Sentiment analysis is a type of predictive analysis. It converts online comments into plain text and rates them as positive, negative, or neutral. Sentiment analysis allows you to gauge consumer opinion and act accordingly, if necessary.
Predictive analytics includes Monte-Carlo simulations. Monte Carlo simulations are a multiple probability simulation, estimating the possible outcomes in an uncertain event. Predictive analytics is the basis of deep learning and machine learning algorithms, too.
This field is set to explode in the next few years, and to work in this in-demand field, you need the right education. If you’re currently working, one option could be to get a master’s in business analytics from Aston University online. This way, you could get the credentials needed to work in artificial intelligence and Big Data while keeping your position.
Pattern identification and alerts can identify recommended actions to correct a process. However, prescriptive analytics goes much further, especially when you are dealing with a complex problem.
Prescriptive analytics is intended to answer the question, “What should we do?” Prescriptive analytics uses stochastic optimisation. It involves many possible actions and predicts the likely outcome of each. You can input business rules like preferences, boundaries, resource constraints, and best practices. Prescriptive analytics requires advanced tools and equally advanced technologies like machine learning since you have to use historical internal data and external information to run the algorithm. The end goal of prescriptive analytics is to help you achieve the best outcome.
One practical example of prescriptive analytics is the credit score. Financial institutions use the customer’s payment history, debt load, and other information to determine the probability that someone will pay their bills on time. Prescriptive analytics can be used to identify ways to reduce hospital readmission rates, too.
The solutions identified from prescriptive analytics may be called “data found”. The decisions you make based on prescriptive analytics would be considered data-driven.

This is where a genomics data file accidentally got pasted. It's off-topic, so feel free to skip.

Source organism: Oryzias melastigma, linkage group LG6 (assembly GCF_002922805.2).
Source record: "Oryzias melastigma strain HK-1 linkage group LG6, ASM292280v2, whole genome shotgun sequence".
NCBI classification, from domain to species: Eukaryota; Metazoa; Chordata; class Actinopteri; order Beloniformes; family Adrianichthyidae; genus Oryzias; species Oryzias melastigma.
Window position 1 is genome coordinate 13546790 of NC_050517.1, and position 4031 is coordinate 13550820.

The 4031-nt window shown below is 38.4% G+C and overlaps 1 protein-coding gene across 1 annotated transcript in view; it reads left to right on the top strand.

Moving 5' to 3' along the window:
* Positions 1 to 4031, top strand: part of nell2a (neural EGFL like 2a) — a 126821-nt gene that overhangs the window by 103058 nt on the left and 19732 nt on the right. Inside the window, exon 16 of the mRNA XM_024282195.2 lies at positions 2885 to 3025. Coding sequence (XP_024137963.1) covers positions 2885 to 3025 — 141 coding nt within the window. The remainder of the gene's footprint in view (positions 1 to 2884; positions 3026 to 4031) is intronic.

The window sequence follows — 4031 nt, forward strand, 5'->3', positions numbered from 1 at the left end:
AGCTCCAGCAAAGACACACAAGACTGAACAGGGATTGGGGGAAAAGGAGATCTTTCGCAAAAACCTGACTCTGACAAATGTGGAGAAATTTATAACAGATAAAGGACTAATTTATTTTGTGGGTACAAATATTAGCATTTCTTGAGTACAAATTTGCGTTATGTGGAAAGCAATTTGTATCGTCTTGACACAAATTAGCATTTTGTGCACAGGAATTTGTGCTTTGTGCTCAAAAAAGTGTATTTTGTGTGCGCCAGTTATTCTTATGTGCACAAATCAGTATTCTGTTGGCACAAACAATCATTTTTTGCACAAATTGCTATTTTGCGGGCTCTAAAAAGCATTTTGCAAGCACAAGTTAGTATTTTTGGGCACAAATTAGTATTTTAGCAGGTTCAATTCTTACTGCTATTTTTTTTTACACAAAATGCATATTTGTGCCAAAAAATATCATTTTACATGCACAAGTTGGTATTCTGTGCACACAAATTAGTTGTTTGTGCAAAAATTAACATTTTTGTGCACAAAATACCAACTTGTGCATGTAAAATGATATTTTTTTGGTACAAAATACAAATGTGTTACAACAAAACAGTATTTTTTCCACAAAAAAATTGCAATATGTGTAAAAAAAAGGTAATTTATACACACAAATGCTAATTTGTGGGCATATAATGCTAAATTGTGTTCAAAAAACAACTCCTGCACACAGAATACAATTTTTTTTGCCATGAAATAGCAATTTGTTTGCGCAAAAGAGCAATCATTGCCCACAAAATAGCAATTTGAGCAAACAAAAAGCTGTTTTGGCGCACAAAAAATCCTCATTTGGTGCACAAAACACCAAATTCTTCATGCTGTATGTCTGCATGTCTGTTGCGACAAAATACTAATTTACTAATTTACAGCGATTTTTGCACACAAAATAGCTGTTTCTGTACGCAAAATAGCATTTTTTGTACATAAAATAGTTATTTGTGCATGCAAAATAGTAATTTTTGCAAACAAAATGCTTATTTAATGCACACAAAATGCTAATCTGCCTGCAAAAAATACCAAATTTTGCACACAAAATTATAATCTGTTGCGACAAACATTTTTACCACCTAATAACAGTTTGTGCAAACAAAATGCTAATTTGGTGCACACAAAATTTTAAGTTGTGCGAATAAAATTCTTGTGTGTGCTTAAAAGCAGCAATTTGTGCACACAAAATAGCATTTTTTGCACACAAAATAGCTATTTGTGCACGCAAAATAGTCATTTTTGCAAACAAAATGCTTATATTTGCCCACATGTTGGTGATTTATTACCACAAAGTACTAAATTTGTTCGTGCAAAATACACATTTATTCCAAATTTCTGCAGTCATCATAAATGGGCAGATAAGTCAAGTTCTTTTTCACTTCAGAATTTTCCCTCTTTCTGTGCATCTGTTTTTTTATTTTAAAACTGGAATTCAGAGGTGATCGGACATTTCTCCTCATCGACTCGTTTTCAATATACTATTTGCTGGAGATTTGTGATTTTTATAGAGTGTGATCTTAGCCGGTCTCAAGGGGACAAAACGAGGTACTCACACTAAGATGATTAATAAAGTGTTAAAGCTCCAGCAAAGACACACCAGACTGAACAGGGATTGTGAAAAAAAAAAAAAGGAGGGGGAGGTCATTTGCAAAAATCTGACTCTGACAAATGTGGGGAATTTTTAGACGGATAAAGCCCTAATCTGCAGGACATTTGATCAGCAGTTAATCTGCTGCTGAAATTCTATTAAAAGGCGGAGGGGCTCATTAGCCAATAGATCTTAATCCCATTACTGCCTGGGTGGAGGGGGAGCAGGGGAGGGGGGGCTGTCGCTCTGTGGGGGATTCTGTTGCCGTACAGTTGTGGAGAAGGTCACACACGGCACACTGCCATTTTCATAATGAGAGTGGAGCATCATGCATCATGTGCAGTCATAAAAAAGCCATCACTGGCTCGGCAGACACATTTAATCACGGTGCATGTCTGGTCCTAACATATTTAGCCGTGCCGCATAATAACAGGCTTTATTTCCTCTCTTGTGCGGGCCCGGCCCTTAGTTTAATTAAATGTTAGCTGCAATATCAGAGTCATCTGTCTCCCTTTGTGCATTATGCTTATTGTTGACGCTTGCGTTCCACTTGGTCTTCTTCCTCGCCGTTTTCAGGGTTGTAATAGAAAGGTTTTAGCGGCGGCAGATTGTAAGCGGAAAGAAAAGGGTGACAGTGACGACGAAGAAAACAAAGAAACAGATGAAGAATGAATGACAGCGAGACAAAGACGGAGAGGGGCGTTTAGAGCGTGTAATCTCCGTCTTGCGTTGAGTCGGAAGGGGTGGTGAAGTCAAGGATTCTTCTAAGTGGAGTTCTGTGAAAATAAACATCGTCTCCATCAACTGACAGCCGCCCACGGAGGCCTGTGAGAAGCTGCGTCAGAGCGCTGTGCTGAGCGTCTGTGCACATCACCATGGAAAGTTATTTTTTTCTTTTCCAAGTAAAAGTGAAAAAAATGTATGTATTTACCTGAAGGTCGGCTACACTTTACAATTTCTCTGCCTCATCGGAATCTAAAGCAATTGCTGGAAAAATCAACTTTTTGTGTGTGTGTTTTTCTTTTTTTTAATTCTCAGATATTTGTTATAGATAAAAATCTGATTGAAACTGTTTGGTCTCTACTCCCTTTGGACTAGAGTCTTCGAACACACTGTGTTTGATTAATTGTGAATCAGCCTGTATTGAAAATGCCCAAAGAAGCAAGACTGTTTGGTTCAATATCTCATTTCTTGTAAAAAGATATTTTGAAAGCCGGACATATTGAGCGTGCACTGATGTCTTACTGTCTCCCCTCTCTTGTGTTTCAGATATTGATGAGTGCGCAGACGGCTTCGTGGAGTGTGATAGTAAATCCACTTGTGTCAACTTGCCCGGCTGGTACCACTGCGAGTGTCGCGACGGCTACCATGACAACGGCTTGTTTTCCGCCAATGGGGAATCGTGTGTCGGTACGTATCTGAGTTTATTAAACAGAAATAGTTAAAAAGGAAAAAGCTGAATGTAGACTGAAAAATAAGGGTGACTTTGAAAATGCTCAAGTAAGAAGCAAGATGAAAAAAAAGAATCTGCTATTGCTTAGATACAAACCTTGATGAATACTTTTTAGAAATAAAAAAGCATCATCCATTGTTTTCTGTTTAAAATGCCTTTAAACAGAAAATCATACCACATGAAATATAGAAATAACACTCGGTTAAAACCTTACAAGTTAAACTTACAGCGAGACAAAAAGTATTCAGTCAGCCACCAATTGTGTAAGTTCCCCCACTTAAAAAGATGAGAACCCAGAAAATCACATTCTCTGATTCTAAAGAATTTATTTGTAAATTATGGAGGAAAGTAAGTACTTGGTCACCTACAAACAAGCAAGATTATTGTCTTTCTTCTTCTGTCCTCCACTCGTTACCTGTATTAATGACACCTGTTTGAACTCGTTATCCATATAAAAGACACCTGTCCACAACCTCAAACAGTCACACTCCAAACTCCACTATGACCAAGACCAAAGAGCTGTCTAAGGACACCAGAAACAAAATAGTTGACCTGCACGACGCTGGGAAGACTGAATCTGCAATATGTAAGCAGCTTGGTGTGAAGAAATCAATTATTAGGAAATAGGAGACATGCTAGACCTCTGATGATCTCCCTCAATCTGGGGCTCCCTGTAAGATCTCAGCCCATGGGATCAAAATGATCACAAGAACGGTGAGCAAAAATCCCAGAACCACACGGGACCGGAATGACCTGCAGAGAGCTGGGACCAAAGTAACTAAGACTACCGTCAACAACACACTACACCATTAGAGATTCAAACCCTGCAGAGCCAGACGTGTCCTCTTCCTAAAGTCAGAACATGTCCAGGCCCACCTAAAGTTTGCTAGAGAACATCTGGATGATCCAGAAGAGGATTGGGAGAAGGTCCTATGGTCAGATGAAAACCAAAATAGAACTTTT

Diagnostic analytics seeks to understand why things happened. Diagnostic analytics can be used to identify anomalies and the likely reasons why they occurred. Ecommerce companies can use diagnostic analytics to understand why a certain item didn’t sell well. Diagnostic analytics can be used to find new applications for existing medicines or identify medications someone could take. It could be used to determine why someone probably had an adverse reaction as well.
In every case, diagnostic analytics provides in-depth insight into a particular problem. Diagnostic analytics requires a large existing data set, such as an enterprise resource planning system tracking every purchase and a customer relationship management system tracking every customer interaction.
If you don’t already collect this data, then data collection for diagnostic analytics becomes time-consuming. This is why diagnostic analytics may not be worth it, especially when other types of analytics may be the right tool for your application.
Data analytics may allow you to make better decisions regarding the future of your business. Choosing the right data analytics method for your situation lets you maximise the benefits of data analysis.